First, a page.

The power and flow of the LVAD can be affected by changes in pre- load or afterload [13]. These physiologic aspects are intertwined with power and flow. For example, an occlusion of the flow pathway, such as an inflow obstruction causing decreased preload, will decrease power and flow [26]. Of note, any significant increase in power greater than 10 to 12 W should alert the physician to a possible occlusion inside the pump, such as thrombus [13]. The pulsatility index is related to the amount of LVAD assistance to intrinsic contractility and should be assessed.

Ultimately, the emergency provider is responsible for the evaluation and treatment of any physiologic condition that could possibly be causing LVAD alarm activation. Importantly, physicians should always clinically evaluate each patient’s hemodynamic status and clinical examination even if no alarms are activated [12].

Assessment of the LVAD patient

Assessing blood pressure in a patient with a continuous-flow LVAD can be difficult, which makes evaluating the hypotensive LVAD patient challenging [16]. The major difference between non-LVAD and LVAD patients is that the LVAD pumps constantly through the cardiac cycle, and thus aortic flow will be present during diastole when pulsatile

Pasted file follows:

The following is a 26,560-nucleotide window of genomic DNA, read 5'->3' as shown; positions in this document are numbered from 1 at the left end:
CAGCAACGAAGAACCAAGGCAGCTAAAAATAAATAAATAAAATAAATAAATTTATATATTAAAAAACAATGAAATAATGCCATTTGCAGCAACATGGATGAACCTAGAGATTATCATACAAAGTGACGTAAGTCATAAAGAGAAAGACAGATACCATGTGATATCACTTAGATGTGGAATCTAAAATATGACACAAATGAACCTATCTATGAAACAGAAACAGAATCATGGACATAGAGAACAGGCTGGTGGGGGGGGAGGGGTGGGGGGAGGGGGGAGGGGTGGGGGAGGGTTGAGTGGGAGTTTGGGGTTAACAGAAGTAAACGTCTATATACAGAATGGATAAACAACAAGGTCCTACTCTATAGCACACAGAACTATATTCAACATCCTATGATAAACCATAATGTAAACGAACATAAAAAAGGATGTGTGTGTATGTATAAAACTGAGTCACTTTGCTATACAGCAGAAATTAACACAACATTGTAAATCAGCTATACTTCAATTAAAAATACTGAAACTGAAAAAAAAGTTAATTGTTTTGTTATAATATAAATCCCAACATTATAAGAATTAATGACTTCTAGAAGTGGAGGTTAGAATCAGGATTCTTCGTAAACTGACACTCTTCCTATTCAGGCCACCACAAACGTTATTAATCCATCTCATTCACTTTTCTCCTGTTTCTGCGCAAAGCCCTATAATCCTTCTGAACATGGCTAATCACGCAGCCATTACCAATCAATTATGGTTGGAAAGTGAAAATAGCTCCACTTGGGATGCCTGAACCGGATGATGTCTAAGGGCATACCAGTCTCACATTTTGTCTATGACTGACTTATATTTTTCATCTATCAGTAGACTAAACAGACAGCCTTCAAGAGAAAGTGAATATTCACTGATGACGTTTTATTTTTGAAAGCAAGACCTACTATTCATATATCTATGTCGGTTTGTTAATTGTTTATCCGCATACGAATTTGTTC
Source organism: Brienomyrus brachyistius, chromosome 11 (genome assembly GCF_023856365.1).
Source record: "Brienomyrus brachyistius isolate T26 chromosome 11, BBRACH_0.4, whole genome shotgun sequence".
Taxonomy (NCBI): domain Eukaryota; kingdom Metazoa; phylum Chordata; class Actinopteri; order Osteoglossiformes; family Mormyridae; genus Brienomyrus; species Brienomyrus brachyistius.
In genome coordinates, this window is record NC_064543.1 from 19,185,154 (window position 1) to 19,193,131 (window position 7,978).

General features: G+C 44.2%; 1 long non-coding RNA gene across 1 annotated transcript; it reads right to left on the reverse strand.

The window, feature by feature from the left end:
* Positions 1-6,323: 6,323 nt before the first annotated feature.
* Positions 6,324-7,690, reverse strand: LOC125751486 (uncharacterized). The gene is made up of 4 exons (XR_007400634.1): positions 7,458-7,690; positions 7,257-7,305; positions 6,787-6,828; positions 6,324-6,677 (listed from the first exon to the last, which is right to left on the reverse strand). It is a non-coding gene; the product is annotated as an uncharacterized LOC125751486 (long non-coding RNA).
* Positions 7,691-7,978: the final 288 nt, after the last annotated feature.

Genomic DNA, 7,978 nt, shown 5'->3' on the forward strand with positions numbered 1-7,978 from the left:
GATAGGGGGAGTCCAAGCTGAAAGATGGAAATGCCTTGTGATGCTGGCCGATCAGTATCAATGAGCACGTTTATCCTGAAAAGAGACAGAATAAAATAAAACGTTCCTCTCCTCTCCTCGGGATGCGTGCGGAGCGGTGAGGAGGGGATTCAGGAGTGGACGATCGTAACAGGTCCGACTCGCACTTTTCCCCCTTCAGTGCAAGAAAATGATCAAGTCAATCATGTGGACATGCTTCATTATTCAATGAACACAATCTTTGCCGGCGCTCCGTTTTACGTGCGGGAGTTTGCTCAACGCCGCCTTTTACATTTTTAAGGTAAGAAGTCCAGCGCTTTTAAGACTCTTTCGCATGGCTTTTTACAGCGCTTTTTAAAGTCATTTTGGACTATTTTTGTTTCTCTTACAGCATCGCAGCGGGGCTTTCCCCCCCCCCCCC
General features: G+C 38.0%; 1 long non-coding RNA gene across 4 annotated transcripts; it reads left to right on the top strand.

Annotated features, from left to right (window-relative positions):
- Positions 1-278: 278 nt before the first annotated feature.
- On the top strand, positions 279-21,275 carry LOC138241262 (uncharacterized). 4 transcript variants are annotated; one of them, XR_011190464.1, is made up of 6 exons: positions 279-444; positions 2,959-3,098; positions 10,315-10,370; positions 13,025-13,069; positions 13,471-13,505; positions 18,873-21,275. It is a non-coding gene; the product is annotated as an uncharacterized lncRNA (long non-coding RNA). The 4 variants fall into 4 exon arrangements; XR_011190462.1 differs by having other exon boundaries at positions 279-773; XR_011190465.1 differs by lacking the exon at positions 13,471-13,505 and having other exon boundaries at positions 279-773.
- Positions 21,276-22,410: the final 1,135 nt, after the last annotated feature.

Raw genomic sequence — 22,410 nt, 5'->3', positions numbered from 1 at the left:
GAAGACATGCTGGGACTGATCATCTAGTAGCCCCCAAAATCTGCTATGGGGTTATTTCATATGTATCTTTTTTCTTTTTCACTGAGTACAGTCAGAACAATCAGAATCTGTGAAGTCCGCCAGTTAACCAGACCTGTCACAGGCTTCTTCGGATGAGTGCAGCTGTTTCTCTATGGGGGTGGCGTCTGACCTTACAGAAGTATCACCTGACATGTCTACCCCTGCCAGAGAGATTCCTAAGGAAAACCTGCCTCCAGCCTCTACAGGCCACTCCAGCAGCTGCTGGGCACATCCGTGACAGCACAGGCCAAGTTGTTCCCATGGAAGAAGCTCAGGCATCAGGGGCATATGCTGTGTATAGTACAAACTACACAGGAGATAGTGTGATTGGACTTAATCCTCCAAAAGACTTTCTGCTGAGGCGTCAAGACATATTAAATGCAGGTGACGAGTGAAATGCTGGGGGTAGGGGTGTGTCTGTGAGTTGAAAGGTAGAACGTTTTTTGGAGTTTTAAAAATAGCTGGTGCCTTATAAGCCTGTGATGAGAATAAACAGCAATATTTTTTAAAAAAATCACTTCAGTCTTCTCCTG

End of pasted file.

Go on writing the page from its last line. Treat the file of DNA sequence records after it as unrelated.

flow is normally absent [25]. As the pump speed of the LVAD increases, diastolic pressure increases but systolic pressure remains stable, reducing Pulse pressure.

Because of these changes in pulse pressure, it is common to not palpate a pulse in a patient with a normally functioning LVAD. Blood pressure in the LVAD patient should be measured with a Doppler and a sphygmomanometer [16,25]. When listening with the blood pressure cuff, the start of the Korotkoff sound is a pressure that is in a range of systolic and diastolic blood pressures [25]. To obtain a MAP, the brachial or Radial artery should be located using the Doppler. The sphygmoma- nometer cuff should be inflated until flow is no longer heard. The cuff should then slowly be released, and the MAP is determined at the pres- sure where arterial flow is once again heard [16].

Pump speed should not be adjusted to achieve any particular arterial pressure [25], but blood pressure should be managed with appropriate medications [11,25]. Aggressively treating hypertension is important to reduce the risk of stroke, end-organ damage, and LVAD dysfunction [11,25]. The goal is to maintain a MAP in the range of 70 to 80 mm Hg and not exceed 90 mm Hg [25,27]. Finally, because of the narrower pulse pressure, pulse oximetry measurements may not be accurate. Therefore, more invasive monitoring such as obtaining arterial blood gas measurements may be necessary in the very ill LVAD patient [16,25]. Figure takes into account these measures in algorithm form.